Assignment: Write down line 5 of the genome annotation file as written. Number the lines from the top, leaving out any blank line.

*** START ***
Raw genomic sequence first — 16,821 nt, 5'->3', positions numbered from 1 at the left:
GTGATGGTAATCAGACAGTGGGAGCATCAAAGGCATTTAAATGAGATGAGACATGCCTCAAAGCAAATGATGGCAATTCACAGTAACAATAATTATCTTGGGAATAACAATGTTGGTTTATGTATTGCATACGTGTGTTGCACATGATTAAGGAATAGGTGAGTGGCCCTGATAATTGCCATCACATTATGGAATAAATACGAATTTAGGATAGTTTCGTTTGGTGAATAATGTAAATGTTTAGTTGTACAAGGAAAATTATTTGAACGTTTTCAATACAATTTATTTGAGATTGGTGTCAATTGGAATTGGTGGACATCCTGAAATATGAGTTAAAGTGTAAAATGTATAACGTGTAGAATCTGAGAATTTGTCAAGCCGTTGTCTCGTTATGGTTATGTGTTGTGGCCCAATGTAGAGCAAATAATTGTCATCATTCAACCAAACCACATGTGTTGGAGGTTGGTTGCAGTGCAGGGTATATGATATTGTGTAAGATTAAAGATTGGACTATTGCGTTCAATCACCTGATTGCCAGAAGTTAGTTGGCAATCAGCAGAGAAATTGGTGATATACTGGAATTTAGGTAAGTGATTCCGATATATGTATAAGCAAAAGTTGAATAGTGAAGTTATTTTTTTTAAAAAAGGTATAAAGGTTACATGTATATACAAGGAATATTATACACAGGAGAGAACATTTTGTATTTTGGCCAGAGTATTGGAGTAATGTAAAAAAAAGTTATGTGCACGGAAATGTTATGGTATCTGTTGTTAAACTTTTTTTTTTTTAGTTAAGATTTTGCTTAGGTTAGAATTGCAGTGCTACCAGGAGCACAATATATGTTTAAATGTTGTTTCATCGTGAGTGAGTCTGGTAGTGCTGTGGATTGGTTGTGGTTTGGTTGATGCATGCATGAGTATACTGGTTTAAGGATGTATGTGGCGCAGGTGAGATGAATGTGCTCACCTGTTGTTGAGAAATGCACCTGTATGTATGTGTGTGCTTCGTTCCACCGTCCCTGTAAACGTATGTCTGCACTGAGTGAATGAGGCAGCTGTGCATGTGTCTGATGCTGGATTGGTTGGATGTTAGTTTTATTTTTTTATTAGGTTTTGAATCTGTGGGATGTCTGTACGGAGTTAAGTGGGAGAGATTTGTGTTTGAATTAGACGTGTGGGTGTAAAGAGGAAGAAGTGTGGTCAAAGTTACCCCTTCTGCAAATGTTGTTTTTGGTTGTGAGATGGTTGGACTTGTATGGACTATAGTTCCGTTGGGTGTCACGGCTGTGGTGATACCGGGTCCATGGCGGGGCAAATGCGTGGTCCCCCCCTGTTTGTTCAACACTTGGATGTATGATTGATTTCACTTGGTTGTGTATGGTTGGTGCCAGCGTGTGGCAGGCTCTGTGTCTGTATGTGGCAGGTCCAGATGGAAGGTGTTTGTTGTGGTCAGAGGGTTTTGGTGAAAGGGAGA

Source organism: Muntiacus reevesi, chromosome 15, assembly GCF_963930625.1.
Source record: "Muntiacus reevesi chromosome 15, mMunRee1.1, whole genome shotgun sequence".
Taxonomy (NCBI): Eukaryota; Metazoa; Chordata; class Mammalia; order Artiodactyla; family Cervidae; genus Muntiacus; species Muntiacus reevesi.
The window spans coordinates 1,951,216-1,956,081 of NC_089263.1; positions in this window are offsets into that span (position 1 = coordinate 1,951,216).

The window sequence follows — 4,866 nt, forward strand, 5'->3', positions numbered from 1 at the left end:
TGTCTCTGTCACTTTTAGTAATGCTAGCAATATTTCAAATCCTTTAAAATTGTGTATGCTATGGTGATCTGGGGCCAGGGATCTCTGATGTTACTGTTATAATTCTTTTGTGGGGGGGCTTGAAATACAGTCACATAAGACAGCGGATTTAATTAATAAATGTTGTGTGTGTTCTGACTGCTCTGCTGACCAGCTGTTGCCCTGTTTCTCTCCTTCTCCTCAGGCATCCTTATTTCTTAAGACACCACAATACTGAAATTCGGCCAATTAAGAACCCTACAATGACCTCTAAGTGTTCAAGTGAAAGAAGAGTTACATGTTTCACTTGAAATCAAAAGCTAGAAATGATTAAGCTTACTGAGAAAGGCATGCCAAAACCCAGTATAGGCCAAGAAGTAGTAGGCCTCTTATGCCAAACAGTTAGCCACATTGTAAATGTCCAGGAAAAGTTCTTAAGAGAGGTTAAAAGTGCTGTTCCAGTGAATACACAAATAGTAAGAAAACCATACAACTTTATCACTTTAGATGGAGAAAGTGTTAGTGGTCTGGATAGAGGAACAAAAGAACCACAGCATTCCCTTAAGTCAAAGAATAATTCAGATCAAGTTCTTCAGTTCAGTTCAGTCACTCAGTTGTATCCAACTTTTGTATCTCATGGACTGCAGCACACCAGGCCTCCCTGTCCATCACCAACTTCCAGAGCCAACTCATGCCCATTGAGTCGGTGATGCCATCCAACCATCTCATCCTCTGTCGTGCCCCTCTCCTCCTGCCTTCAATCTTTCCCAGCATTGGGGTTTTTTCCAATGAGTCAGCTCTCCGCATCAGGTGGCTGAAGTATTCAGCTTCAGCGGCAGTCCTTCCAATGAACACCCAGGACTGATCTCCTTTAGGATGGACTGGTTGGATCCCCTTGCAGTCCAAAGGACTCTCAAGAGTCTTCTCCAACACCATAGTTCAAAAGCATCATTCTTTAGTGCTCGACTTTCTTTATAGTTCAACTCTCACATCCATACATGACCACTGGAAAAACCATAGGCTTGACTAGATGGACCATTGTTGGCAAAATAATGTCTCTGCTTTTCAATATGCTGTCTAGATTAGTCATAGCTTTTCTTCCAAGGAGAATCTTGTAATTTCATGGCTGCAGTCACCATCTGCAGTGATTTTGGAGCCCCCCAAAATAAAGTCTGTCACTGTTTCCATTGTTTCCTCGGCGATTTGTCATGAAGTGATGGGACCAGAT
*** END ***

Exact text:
Taxonomy (NCBI): Eukaryota; Metazoa; Chordata; class Mammalia; order Artiodactyla; family Cervidae; genus Muntiacus; species Muntiacus reevesi.